Economy

Gold demand up 39% in Q2; imports more than double

Our Bureau Mumbai | Updated on March 12, 2018

Somasundaram PR

World Gold Council feels Government will encourage domestic recycling



Even as gold demand in India in the September quarter increased 39 per cent to 225 tonnes (162 tonnes) on the back of strong buying from the jewellery sector, global gold demand fell 2 per cent to its lowest in about five years.

According to the World Gold Council’s Q3 demand trend, Chinese gold buying slid 37 per cent to 14 tonnes in the third quarter, with global gold demand pegged at 929 tonnes.

In terms of value, demand in India was up 31 per cent at ₹56,219 crore (₹42,830 crore) during the quarter.

During the September quarter last year, the Indian Government had imposed various curbs and increased import duty progressively to 10 per cent to curtail gold imports, and bridge the widening current account deficit.

Impact of restrictions

Somasundaram PR, Managing Director of World Gold Council, said the rise in demand reflects the intrinsic value of the metal. The unusually low base in the same period last year was impacted by a range of restrictions and duty hikes, he added.

Demand in the first nine months of this year was down 18 per cent to 619 tonnes, while in value terms it was down 23 per cent to ₹1.55 lakh crore. With the recent fall in prices, the Council expects the revival in jewellery sales to continue in the December quarter. The demand is expected to range between 850-950 tonnes this year, with more bias towards the lower end. Average gold prices have fallen six per cent to ₹24,970 per 10 gram in the September quarter. Imports more than doubled to 204 tonnes against 91 tonnes recorded in the same period last year.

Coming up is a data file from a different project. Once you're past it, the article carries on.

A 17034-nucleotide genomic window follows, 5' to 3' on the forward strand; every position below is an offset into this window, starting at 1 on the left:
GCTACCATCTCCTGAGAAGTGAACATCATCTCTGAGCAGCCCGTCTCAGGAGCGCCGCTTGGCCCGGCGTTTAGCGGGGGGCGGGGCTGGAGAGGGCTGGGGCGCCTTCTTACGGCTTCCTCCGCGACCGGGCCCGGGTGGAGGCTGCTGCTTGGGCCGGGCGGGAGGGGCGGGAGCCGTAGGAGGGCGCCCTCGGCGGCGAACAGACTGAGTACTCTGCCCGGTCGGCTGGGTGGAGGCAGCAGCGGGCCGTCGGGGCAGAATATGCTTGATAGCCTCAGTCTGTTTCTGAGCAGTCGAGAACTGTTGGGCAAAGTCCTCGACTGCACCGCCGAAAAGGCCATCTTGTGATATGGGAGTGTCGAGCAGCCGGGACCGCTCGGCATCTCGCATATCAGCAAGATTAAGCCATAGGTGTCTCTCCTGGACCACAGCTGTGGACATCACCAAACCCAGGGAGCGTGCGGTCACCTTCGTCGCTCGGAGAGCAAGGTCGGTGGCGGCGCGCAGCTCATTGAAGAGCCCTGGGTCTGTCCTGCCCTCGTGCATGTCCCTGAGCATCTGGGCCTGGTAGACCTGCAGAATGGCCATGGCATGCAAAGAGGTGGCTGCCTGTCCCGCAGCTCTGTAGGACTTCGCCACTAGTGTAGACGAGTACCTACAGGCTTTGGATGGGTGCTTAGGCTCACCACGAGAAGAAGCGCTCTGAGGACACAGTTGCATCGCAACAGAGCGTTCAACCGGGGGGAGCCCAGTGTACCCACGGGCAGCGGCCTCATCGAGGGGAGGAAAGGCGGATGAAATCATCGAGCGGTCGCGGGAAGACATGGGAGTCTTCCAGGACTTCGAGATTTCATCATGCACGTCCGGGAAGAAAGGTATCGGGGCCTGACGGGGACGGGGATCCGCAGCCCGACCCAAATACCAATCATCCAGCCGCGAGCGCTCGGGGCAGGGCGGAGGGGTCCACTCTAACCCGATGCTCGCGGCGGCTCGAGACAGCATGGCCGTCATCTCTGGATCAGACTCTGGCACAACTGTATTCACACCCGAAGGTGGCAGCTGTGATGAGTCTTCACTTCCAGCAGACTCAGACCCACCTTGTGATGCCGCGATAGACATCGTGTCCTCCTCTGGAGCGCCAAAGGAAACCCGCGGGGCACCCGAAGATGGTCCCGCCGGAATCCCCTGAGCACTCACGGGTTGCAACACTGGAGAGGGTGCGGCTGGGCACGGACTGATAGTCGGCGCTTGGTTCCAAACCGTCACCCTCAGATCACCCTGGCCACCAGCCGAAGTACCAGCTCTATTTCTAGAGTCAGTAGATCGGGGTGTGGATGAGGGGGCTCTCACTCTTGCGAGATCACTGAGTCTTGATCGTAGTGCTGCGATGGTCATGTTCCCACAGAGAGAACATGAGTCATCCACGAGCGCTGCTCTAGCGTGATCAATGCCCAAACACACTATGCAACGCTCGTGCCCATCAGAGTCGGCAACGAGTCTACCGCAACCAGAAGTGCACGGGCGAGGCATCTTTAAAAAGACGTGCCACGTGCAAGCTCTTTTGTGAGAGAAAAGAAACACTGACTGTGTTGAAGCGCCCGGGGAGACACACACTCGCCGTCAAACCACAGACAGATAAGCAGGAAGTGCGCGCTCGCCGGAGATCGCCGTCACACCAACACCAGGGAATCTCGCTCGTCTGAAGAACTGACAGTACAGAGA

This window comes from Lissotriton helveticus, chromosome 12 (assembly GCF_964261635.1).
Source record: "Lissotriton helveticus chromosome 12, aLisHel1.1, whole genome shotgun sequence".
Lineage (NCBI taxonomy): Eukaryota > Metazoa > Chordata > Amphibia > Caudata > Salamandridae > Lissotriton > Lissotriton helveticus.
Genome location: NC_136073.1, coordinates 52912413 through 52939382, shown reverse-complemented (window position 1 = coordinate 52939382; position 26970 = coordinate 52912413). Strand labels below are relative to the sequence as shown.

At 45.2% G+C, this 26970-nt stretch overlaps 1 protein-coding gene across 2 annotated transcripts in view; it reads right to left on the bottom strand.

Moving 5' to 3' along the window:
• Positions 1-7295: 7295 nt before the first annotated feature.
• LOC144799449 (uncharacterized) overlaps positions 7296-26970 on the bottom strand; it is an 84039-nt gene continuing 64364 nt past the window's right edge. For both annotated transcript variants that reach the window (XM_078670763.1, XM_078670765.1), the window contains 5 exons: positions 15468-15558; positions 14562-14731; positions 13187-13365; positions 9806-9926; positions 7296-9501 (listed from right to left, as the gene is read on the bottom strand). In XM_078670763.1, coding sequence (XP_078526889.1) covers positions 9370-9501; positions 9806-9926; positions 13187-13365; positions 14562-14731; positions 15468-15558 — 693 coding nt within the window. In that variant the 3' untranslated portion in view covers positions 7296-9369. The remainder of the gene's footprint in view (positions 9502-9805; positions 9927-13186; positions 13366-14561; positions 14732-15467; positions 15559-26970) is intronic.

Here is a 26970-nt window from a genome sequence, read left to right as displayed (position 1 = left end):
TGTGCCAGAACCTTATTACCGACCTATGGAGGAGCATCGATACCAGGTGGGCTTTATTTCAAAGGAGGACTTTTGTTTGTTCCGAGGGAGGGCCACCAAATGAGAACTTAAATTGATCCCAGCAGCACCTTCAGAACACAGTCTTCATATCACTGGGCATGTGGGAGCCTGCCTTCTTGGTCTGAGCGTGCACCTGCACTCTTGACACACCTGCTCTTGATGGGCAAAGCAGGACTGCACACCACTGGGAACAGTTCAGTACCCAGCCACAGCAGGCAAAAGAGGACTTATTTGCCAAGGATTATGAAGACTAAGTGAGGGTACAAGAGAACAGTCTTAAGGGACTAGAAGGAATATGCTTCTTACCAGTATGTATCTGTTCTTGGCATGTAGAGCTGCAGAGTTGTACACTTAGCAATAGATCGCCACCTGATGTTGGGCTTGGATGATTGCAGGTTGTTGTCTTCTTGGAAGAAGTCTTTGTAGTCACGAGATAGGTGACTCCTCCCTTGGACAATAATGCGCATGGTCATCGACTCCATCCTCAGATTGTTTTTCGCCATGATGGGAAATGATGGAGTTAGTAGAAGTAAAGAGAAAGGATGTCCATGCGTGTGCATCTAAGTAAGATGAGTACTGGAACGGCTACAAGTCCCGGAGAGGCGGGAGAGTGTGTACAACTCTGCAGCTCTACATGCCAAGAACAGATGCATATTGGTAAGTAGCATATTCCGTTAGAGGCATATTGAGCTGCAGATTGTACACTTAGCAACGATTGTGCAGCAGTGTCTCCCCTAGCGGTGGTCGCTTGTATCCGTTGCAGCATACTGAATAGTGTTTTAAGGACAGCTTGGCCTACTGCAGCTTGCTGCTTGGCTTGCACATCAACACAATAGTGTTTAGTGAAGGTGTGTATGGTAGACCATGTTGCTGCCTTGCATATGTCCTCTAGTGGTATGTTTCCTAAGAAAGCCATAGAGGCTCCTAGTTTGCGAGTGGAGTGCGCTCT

80:20 scheme

With regards to the Government’s decision to tweak the 80:20 scheme on imports to make gold available for smaller players, Somasundaram said the Government would do well to increase domestic supply by encouraging domestic recycling rather than resorting to the quota system that may lead to confusion.

With the cost of gold mining rising substantially and global recycling dropping drastically, he said the fall in prices may be limited. In India, recycling dipped 66 per cent to 18 tonnes (53 tonnes) as prices fell sharply.

On the issue of round tripping to work around the 80:20 restriction, he said the sharp rise in exports reported in India was not substantiated by a similar increase in demand by importing countries such as Dubai and South East Asian countries.

Published on November 13, 2014

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